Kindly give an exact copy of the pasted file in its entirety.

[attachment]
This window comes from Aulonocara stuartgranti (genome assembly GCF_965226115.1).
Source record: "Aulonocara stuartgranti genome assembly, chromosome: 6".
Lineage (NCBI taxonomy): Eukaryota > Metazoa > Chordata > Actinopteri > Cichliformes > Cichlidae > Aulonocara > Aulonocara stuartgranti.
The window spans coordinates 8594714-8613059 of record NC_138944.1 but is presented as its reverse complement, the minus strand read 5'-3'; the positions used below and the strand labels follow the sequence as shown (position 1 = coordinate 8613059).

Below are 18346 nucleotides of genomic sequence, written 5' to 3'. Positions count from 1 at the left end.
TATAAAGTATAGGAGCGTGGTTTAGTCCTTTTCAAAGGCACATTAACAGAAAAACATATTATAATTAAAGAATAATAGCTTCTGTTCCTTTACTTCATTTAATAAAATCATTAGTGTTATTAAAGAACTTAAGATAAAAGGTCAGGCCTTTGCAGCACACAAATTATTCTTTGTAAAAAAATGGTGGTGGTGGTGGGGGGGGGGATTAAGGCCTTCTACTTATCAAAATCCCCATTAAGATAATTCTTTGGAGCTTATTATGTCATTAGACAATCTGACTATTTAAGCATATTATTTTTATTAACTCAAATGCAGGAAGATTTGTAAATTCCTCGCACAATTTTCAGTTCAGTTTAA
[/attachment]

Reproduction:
This window comes from Aulonocara stuartgranti (genome assembly GCF_965226115.1).
Source record: "Aulonocara stuartgranti genome assembly, chromosome: 6".
Lineage (NCBI taxonomy): Eukaryota > Metazoa > Chordata > Actinopteri > Cichliformes > Cichlidae > Aulonocara > Aulonocara stuartgranti.
The window spans coordinates 8594714-8613059 of record NC_138944.1 but is presented as its reverse complement, the minus strand read 5'-3'; the positions used below and the strand labels follow the sequence as shown (position 1 = coordinate 8613059).

Below are 18346 nucleotides of genomic sequence, written 5' to 3'. Positions count from 1 at the left end.
TATAAAGTATAGGAGCGTGGTTTAGTCCTTTTCAAAGGCACATTAACAGAAAAACATATTATAATTAAAGAATAATAGCTTCTGTTCCTTTACTTCATTTAATAAAATCATTAGTGTTATTAAAGAACTTAAGATAAAAGGTCAGGCCTTTGCAGCACACAAATTATTCTTTGTAAAAAAATGGTGGTGGTGGTGGGGGGGGGGATTAAGGCCTTCTACTTATCAAAATCCCCATTAAGATAATTCTTTGGAGCTTATTATGTCATTAGACAATCTGACTATTTAAGCATATTATTTTTATTAACTCAAATGCAGGAAGATTTGTAAATTCCTCGCACAATTTTCAGTTCAGTTTAA